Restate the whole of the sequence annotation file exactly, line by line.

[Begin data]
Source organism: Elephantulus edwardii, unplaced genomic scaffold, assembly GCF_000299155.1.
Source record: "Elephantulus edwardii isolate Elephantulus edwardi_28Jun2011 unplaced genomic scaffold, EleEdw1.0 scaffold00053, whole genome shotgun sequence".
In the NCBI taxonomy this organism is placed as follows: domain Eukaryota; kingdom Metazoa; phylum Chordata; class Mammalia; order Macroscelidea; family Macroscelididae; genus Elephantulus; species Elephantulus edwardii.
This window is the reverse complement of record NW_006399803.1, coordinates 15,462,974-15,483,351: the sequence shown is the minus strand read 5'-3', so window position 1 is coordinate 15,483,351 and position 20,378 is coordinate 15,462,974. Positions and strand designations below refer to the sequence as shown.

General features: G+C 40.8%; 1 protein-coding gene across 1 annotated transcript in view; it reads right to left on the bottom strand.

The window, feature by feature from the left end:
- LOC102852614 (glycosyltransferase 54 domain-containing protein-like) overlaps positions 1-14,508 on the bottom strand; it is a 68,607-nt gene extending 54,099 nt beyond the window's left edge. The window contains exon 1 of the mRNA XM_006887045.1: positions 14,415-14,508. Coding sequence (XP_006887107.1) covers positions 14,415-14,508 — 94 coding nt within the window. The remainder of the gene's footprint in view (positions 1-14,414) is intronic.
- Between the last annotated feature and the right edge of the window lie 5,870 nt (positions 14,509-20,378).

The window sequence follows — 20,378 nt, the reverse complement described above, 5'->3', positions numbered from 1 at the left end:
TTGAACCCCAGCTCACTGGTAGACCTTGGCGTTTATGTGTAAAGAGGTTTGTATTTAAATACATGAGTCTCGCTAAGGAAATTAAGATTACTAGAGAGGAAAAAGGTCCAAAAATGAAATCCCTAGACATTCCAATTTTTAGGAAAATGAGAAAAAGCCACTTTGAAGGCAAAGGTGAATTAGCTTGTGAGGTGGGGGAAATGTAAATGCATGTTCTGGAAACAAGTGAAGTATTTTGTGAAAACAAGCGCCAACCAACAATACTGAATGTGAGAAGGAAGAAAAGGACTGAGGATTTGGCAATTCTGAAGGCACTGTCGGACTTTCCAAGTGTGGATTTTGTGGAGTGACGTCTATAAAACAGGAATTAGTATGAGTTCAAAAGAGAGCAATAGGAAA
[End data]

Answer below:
Source organism: Elephantulus edwardii, unplaced genomic scaffold, assembly GCF_000299155.1.
Source record: "Elephantulus edwardii isolate Elephantulus edwardi_28Jun2011 unplaced genomic scaffold, EleEdw1.0 scaffold00053, whole genome shotgun sequence".
In the NCBI taxonomy this organism is placed as follows: domain Eukaryota; kingdom Metazoa; phylum Chordata; class Mammalia; order Macroscelidea; family Macroscelididae; genus Elephantulus; species Elephantulus edwardii.
This window is the reverse complement of record NW_006399803.1, coordinates 15,462,974-15,483,351: the sequence shown is the minus strand read 5'-3', so window position 1 is coordinate 15,483,351 and position 20,378 is coordinate 15,462,974. Positions and strand designations below refer to the sequence as shown.

General features: G+C 40.8%; 1 protein-coding gene across 1 annotated transcript in view; it reads right to left on the bottom strand.

The window, feature by feature from the left end:
- LOC102852614 (glycosyltransferase 54 domain-containing protein-like) overlaps positions 1-14,508 on the bottom strand; it is a 68,607-nt gene extending 54,099 nt beyond the window's left edge. The window contains exon 1 of the mRNA XM_006887045.1: positions 14,415-14,508. Coding sequence (XP_006887107.1) covers positions 14,415-14,508 — 94 coding nt within the window. The remainder of the gene's footprint in view (positions 1-14,414) is intronic.
- Between the last annotated feature and the right edge of the window lie 5,870 nt (positions 14,509-20,378).

The window sequence follows — 20,378 nt, the reverse complement described above, 5'->3', positions numbered from 1 at the left end:
TTGAACCCCAGCTCACTGGTAGACCTTGGCGTTTATGTGTAAAGAGGTTTGTATTTAAATACATGAGTCTCGCTAAGGAAATTAAGATTACTAGAGAGGAAAAAGGTCCAAAAATGAAATCCCTAGACATTCCAATTTTTAGGAAAATGAGAAAAAGCCACTTTGAAGGCAAAGGTGAATTAGCTTGTGAGGTGGGGGAAATGTAAATGCATGTTCTGGAAACAAGTGAAGTATTTTGTGAAAACAAGCGCCAACCAACAATACTGAATGTGAGAAGGAAGAAAAGGACTGAGGATTTGGCAATTCTGAAGGCACTGTCGGACTTTCCAAGTGTGGATTTTGTGGAGTGACGTCTATAAAACAGGAATTAGTATGAGTTCAAAAGAGAGCAATAGGAAA